Yes. Attractive men smell better to women:
Buried deeper in Gangestad and Thornhill’s research, the data started cranking out an even kookier finding: The beauty bias still applies in the dark. Attractive people, the study found, literally smell different. Or more specifically, better. Even when hidden from view, women will still choose symmetrical males, merely on the basis of scent.
And more attractive voices often mean more attractive people:
Previous research (Hughes et al. Evolution and Human Behavior 23:173–180, 2002) has shown that ratings of voice attractiveness are negatively correlated to fluctuating asymmetry (FA, a measure of developmental stability and fitness) but are unrelated to the second to fourth digit ratio (2D:4D, a measure of prenatal sex hormone exposure). In the present study, we considered ratings of these voices based on a number of other descriptive traits that may be particularly important in mate selection. Men with voices rated as approachable, intelligent, sexy, and warm showed greater bilateral body symmetry. Women with voices rated as approachable, sexy, and most likely to get dates also tended to be more symmetrical. Furthermore, voices rated as dominant and mature were negatively correlated to 2D:4D ratios in women, suggesting an effect of exposure to higher levels of prenatal androgen. Unlike subjective ratings, objective measures of voice obtained through spectrogram analyses did not account for much variance in either symmetry or digit ratios. These findings implicate the perceptual qualities of voice as a salient marker of underlying genetic quality and viability.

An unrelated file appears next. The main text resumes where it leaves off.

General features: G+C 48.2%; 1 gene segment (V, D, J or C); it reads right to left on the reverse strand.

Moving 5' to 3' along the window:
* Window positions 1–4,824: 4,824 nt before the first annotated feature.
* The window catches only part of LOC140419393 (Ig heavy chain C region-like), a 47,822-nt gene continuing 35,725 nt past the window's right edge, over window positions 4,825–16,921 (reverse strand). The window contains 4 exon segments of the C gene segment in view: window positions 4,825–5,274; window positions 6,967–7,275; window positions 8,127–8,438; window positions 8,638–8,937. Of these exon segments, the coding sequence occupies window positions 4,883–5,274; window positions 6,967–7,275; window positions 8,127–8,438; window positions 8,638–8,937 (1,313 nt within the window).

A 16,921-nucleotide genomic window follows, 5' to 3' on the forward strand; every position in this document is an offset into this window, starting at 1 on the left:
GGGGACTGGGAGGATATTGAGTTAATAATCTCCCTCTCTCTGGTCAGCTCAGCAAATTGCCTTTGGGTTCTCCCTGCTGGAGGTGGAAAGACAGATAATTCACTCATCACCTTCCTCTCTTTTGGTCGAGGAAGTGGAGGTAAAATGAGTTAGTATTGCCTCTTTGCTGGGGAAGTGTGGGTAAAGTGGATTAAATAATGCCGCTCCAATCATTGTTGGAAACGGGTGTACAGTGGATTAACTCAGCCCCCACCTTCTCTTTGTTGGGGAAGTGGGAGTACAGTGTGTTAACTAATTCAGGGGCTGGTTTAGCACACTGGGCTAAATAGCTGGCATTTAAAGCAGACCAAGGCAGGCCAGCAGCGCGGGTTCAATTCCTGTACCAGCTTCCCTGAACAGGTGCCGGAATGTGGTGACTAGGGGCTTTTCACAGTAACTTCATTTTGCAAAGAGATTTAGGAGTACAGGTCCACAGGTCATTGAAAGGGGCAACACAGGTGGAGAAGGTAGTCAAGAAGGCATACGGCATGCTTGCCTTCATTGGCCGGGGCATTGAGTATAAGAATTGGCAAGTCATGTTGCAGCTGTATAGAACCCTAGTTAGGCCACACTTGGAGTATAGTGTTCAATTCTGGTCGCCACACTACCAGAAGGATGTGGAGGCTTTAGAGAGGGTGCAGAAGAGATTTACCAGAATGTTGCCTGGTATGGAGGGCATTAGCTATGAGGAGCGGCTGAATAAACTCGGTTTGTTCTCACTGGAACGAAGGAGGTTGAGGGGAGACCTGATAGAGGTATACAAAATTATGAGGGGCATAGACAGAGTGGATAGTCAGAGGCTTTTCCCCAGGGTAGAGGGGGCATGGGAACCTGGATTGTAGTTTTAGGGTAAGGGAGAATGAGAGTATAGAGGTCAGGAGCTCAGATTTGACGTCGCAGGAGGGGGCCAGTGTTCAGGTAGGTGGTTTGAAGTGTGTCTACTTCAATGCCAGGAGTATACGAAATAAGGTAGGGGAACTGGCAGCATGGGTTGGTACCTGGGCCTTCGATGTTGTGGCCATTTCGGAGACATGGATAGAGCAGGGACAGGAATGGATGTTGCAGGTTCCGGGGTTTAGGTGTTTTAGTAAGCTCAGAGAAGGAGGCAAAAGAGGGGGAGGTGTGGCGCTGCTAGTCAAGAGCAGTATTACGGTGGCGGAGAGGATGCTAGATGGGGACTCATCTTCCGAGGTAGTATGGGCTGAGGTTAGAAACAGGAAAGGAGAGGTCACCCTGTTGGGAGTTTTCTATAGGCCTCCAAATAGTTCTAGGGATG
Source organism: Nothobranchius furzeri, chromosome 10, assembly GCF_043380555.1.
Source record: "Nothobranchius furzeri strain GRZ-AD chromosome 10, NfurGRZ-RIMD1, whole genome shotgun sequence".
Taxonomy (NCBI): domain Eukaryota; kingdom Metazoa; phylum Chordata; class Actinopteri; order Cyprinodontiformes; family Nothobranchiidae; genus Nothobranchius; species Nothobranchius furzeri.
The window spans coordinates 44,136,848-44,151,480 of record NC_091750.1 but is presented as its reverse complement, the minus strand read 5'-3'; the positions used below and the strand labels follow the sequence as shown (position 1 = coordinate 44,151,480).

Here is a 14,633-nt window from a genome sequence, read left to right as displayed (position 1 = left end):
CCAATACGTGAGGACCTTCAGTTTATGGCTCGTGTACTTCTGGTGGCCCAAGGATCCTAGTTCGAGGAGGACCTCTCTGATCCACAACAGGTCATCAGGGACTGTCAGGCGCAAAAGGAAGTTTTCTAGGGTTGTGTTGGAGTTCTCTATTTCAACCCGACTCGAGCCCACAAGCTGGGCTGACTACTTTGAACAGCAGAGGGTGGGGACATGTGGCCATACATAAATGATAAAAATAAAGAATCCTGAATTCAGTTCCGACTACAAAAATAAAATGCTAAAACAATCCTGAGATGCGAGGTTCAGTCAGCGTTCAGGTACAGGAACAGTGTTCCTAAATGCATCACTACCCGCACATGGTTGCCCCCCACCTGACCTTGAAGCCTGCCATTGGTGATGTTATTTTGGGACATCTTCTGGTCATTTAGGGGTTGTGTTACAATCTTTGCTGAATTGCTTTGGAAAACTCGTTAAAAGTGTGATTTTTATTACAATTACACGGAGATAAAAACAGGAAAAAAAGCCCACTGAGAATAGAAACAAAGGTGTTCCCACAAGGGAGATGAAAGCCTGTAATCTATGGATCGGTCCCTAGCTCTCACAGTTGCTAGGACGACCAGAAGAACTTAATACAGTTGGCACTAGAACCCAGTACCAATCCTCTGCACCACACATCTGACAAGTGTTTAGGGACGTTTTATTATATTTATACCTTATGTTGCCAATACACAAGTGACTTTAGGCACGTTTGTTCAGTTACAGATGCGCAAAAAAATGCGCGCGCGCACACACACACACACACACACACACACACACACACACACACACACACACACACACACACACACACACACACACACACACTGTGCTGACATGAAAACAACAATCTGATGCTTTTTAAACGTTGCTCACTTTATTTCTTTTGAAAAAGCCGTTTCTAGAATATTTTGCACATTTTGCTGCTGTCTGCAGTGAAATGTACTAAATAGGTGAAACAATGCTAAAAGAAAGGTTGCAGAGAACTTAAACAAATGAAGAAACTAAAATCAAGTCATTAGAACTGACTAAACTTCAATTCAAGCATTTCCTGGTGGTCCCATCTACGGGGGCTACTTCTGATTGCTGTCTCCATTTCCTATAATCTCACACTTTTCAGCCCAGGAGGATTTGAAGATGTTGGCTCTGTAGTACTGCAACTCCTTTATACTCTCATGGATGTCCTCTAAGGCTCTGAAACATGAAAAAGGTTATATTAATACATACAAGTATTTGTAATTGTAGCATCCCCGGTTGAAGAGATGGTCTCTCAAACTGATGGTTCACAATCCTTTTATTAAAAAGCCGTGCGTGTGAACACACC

Source: “The Sound of Symmetry Revisited: Subjective and Objective Analyses of Voice” from Journal of Nonverbal Behavior, Vol. 32, No. 2. (14 June 2008), pp. 93-108.
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